This option essentially flattens the JSON into a single row of values, which is helpful to capture JSON elements that aren’t returned in a data array. I can also clean this JSON up in the window to capture the information I want in the JSON. So here it doesn’t really make sense to capture the coupon codes again, so we can get rid of those.
Also we don’t really need the timestamp value, so we can remove that as well. We’ll hit parse.
We’ll go to our column definitions tab to ensure that those columns are correct.
If that runs successfully, we’ll enrich the profiles with that top level data.
Finally, we’ll want to personalize our email with the information from the JSON responses. We’ll click on our content editor.
We can see that in this email, we’re inserting various elements. First name, coupon code, or even taking the offer title and for the subject of our email, the offer tagline.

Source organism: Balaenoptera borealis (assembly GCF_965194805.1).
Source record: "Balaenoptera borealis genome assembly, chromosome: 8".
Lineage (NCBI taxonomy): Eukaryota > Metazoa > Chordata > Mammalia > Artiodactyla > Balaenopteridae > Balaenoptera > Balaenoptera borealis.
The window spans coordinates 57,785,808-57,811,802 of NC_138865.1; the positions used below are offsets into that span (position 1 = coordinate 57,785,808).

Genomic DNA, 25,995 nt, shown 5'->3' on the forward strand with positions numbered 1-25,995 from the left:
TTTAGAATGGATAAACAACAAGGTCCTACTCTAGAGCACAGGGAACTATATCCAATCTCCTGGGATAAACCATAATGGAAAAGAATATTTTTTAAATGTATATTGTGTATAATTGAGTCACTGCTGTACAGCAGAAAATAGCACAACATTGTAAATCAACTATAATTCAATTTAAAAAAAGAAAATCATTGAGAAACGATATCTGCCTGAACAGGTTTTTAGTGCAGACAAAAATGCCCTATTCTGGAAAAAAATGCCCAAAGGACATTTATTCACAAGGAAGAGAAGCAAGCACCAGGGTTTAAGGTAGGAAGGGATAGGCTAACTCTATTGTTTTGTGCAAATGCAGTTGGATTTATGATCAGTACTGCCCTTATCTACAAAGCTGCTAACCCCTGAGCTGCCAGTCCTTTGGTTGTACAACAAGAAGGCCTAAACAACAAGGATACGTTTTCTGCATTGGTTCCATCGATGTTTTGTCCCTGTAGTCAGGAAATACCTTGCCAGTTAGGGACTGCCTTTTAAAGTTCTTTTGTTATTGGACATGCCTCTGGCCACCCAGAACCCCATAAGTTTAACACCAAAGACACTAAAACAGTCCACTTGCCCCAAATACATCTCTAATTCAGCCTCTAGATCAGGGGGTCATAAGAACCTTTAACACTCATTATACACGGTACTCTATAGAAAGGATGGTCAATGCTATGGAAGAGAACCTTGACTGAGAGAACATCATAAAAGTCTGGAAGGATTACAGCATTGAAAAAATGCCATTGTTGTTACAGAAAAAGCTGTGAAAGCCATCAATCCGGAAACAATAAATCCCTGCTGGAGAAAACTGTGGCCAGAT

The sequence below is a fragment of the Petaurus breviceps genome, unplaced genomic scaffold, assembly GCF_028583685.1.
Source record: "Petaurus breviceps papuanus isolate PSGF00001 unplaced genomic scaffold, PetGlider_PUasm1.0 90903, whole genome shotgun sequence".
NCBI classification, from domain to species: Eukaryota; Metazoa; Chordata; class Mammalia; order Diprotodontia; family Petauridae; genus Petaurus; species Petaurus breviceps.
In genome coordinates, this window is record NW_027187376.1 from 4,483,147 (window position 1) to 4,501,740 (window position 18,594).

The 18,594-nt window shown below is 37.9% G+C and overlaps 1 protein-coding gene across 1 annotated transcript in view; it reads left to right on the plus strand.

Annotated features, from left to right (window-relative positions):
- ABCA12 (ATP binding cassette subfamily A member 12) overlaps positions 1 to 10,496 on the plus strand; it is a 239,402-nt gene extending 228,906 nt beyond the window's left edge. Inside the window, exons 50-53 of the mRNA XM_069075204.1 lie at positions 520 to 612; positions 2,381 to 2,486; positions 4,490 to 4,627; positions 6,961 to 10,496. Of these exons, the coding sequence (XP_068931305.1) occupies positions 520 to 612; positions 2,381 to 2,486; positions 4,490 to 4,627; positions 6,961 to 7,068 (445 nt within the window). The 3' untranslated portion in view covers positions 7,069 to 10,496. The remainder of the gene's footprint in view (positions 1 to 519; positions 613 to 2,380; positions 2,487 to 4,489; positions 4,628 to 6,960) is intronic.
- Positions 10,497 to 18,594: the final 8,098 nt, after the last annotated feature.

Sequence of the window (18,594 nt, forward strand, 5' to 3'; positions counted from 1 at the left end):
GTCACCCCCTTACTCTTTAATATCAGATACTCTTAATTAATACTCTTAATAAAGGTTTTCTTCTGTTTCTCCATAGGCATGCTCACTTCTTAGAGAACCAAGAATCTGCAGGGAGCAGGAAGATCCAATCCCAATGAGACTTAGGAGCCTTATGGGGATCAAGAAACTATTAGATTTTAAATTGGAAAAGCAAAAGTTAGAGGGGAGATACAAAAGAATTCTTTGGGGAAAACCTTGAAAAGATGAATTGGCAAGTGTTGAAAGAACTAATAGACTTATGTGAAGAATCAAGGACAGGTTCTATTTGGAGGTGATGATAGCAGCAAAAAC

Go ahead and close that.
Finally let’s execute the activity to see how this works.
As you can see, my activity’s executed successfully.
I’ll go ahead and navigate to one of the emails that was sent so we can see a final copy.
Here we’ll go to the sending logs and pull up one of those emails.
And here in the mirror page, you can see that it was personalized with the first name, with a coupon code, a description of the offer, even a redemption deadline, an offer ID. Several pieces of information to personalize this from our JSON.
As a few closing notes, the external API activity is not meant for heavy lifting of data. It is meant really to be used for very specific information that you need right as you’re executing the campaign. If large amounts of data are needed, we recommend that other data management activities such as file transfer are used, thank you. -
External API activity (06:48 min)
The activity is meant for fetching campaign-wide data, not for retrieving specific information for each profile as that can result in large amounts of data being transferred. If the use case requires profile-specific information, the recommendation is to use the Transfer File activity.